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2D CFD Bullet in a Pipe 
This is not my video. I found it on the web. Thought it would be interesting to the community. This is a 2d CFD simulation of a supersonic bullet fired down a pipe, made using a special version of VH1 that can simulate flow around rigid objects.The solver is PPM-LR, piecewise-parabolic method (Collela & Woodward), with a Lagrangian remap.
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Added By - matlabuser
Subject - Aeronautics and Astronautics
Document Type -
Video Duration - 00:00:46


IBM Research Computational Biology Center  

Computational biology is an interdisciplinary field that applies the techniques of computer science, applied mathematics and statistics to address biological problems. The main focus lies in the development of computational and statistical data analysis methods and in developing mathematical modeling and computational simulation techniques. By these means it addresses scientific research topics with their theoretical and experimental questions without a laboratory. It is connected to the following fields: (1) Computational biomodeling, a field concerned with building computer models of biological systems.(2)  

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Added By - autocrawler
Subject - Bioengineering
Document Type - Documentary
Video Duration - moderate


Flow Visualization: Aerodynamics of Truck vs.... 

A video showing the flow of dye over and through a Nascar and Truck illustrating fluid mechanics and aerodynamics. In fluid dynamics it is critically important to see the patterns produced by flowing fluids, in order to understand them. We can appreciate this on several levels: Most fluids (air, water, etc.) are transparent, thus their flow patterns are invisible to us without some special methods to make them visible.On another level, we know the governing equations of fluid motion (the Navier-Stokes equations), but they are nonlinear partial differential equations with very few general solutions of practical utility. We can solve them numerically with modern computer methods, but these solutions may not correspond to ...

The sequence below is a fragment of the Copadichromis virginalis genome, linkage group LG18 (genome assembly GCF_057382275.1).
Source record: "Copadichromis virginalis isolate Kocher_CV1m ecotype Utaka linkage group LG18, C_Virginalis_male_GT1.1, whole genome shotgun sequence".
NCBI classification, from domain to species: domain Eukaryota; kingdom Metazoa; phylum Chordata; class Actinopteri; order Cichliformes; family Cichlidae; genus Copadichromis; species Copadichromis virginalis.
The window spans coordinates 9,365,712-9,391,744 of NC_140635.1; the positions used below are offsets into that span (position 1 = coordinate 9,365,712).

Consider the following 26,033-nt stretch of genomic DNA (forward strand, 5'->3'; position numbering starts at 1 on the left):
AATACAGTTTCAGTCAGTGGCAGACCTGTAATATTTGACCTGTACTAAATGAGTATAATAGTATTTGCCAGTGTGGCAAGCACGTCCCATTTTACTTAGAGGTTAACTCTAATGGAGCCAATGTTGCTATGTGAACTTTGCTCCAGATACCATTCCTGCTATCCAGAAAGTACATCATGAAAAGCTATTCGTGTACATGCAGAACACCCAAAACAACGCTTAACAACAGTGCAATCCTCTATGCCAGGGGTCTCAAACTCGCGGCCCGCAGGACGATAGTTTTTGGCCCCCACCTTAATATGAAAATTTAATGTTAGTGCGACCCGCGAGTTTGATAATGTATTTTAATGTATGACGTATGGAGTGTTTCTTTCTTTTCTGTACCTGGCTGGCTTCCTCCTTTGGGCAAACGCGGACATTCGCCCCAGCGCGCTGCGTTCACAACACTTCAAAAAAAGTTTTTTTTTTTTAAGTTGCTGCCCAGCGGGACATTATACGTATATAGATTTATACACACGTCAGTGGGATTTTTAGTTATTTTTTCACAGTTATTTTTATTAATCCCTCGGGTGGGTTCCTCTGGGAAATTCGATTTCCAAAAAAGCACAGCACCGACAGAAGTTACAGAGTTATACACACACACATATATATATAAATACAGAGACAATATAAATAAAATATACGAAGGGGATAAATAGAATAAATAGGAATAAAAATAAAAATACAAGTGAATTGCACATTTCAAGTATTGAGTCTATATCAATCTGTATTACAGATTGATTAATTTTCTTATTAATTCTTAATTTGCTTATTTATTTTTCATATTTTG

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Added By - justin
Subject - Aeronautics and Astronautics
Document Type - Experiments
Video Duration - 00:04:45


Finite Difference 
A finite difference is a mathematical expression of the form f(x + b) − f(x + a). If a finite difference is divided by b − a, one gets a difference quotient. The approximation of derivatives by finite differences plays a central role in finite difference methods for the numerical solution of differential equations, especially boundary value problems. In mathematical analysis, operators involving finite differences are studied. A difference operator is an operator which maps a function f to a function whose values are the corresponding finite differences. An important application of finite differences is in numerical analysis, especially in numerical ordinary differential equations and numerical partial differential equations, which aim at the numerical solution of ordinary and partial differential equations respectively. The idea is to replace the derivatives appearing in the differential equation by finite differences that approximate them. The resulting methods are called finite difference methods. Common applications of the finite difference method are in computational science and engineering disciplines, such as thermal engineering, fluid mechanics, etc.